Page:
“That it is technical and only a space for tech experts. Cyber security is something we all need to understand and can understand. 

“As a compliance professional, translating complex jargon into easy and simple language is important. There are a number of government sites that can help you to do this if you need the content.” 

Describe the state of cyber security in the UK. What are your predictions for it?

“Cyber security is an ongoing war. As individuals move more of their life online it presents significant risks that individuals, businesses, government and ethical hackers need to stay abreast off. 

“It is ever-changing and cyber security options need to be continuously revisited. The rule is to not get complacent, as the hackers are always looking for new and interesting ways to gain access to our systems, data and money.” 

Next steps

Cyber attacks are an ever present threat for small businesses, and can come with a reputational as well as a financial cost. And while you should do everything you can to minimise your business’s exposure to risk online, you should know that, according to the government’s latest Cyber Security Breaches Survey, breaches are far more common among medium and large businesses.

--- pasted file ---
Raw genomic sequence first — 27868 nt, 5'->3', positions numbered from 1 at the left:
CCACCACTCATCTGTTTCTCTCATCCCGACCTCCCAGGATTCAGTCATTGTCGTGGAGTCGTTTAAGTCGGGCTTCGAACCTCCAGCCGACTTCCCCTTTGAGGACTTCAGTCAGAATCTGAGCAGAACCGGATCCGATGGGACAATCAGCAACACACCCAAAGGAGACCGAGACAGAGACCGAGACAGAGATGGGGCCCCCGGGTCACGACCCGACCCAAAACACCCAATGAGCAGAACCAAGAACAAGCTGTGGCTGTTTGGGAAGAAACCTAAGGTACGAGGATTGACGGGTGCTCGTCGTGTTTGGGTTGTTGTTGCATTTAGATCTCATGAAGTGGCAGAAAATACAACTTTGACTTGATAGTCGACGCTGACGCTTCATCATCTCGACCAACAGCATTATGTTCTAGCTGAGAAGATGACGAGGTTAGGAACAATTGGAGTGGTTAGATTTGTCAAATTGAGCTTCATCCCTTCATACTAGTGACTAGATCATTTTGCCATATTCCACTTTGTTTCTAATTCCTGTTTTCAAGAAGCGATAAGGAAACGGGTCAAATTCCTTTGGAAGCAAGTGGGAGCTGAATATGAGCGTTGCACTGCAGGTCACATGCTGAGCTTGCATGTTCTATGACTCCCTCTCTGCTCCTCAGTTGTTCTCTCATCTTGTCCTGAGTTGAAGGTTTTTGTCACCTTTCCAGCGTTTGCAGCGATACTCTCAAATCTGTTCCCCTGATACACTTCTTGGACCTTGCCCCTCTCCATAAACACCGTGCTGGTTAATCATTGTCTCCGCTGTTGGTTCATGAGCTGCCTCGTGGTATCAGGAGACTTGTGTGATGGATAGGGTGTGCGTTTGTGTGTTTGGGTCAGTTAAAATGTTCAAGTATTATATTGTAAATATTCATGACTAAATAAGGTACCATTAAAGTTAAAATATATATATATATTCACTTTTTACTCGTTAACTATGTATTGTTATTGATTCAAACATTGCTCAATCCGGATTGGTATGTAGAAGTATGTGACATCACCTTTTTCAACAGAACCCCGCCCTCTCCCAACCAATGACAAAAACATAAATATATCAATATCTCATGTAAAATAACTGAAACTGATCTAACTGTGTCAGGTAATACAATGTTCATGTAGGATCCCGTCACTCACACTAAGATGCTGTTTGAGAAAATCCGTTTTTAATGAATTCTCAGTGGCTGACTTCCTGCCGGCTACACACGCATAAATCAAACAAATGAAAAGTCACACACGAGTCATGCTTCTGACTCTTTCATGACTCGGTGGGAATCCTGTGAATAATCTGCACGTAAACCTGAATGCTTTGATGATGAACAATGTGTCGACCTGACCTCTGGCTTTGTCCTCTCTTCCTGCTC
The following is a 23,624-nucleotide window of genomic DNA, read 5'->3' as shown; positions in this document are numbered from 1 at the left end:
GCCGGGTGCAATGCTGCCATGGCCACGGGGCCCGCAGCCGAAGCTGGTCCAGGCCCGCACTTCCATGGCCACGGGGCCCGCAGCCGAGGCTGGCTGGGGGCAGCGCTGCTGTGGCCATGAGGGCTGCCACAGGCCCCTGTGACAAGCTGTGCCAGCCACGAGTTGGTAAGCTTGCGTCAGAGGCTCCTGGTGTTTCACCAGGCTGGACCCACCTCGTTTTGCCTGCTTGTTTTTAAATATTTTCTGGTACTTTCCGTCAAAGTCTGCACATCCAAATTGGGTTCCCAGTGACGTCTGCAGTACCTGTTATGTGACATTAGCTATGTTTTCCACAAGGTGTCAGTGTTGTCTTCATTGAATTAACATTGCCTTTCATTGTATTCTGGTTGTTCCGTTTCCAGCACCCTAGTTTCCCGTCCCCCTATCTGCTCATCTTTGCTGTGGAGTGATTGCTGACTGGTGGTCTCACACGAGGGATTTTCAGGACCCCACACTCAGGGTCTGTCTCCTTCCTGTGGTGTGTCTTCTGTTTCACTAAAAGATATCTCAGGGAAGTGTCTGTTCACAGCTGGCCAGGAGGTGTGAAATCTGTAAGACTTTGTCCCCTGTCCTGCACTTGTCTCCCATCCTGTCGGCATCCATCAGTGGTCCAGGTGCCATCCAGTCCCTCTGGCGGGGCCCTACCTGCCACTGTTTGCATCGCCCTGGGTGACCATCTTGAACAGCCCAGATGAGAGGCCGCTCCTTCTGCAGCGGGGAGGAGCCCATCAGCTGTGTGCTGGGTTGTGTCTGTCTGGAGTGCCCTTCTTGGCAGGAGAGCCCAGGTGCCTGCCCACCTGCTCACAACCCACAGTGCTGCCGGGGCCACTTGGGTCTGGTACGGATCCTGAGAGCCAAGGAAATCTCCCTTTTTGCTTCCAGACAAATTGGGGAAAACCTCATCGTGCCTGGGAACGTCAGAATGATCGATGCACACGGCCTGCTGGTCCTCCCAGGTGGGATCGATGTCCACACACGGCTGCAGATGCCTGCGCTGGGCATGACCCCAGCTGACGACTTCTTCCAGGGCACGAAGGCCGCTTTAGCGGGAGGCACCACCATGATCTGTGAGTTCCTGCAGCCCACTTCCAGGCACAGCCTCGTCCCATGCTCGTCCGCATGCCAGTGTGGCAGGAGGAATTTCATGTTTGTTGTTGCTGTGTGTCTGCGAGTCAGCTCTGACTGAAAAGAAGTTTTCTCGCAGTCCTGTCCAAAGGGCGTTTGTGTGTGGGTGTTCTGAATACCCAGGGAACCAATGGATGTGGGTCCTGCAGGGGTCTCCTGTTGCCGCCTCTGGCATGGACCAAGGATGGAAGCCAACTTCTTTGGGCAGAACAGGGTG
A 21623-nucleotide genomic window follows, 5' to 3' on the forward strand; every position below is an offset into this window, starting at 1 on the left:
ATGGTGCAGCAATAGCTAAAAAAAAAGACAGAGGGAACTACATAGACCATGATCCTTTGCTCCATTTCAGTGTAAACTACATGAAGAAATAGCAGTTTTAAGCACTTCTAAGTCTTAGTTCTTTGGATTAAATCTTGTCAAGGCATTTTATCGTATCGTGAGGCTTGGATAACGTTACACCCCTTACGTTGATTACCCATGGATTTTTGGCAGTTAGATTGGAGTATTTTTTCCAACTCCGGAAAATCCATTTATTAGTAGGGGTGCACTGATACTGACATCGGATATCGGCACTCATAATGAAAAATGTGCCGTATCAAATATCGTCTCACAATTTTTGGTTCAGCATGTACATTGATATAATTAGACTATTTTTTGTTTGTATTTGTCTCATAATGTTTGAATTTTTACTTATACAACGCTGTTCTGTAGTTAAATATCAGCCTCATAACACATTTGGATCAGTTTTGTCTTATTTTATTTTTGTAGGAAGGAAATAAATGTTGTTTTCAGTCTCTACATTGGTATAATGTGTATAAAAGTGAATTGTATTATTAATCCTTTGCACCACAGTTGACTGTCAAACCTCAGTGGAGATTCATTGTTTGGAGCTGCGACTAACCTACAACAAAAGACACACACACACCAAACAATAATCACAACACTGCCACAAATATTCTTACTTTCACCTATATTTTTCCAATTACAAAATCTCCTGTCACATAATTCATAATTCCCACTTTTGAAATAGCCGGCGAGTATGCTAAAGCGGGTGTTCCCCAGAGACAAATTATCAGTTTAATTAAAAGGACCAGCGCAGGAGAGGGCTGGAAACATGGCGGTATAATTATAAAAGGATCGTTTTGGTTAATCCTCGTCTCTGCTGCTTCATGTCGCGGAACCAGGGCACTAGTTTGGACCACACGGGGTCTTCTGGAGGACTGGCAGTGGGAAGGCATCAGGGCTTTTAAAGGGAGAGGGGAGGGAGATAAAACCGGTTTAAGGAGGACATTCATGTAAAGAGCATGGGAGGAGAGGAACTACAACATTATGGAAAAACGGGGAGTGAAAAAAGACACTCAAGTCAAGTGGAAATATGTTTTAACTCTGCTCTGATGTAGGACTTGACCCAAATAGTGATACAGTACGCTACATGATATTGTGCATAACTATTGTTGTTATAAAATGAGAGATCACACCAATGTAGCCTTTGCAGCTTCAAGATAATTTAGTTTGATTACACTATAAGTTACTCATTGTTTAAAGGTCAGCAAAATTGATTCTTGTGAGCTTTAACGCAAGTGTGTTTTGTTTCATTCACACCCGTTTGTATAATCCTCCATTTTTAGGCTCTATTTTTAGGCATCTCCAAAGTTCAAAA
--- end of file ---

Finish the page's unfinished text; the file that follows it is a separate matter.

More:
Just 37% of microbusinesses and 39% of small businesses identified a cyber attack in the last year, compared to 65% of medium firms, and 64% of large ones.

Gov cyber security statsSource: gov.uk

Be sensible, be vigilant, educate your staff, and follow the steps above, and there’s no reason your business shouldn’t be able to confidently operate in the online world.

Henry Williams headshot
Henry Williams Content Manager

Henry has been writing for Startups.co.uk since 2015, covering everything from business finance and web builders to tax and red tape. He’s also acted as project lead on many of our industry-renowned annual indexes, including Startups 100 and Business Ideas, and created a number of the site’s popular how to guides.

Leave a comment

Leave a reply

We value your comments but kindly requests all posts are on topic, constructive and respectful. Please review our commenting policy.

Back to Top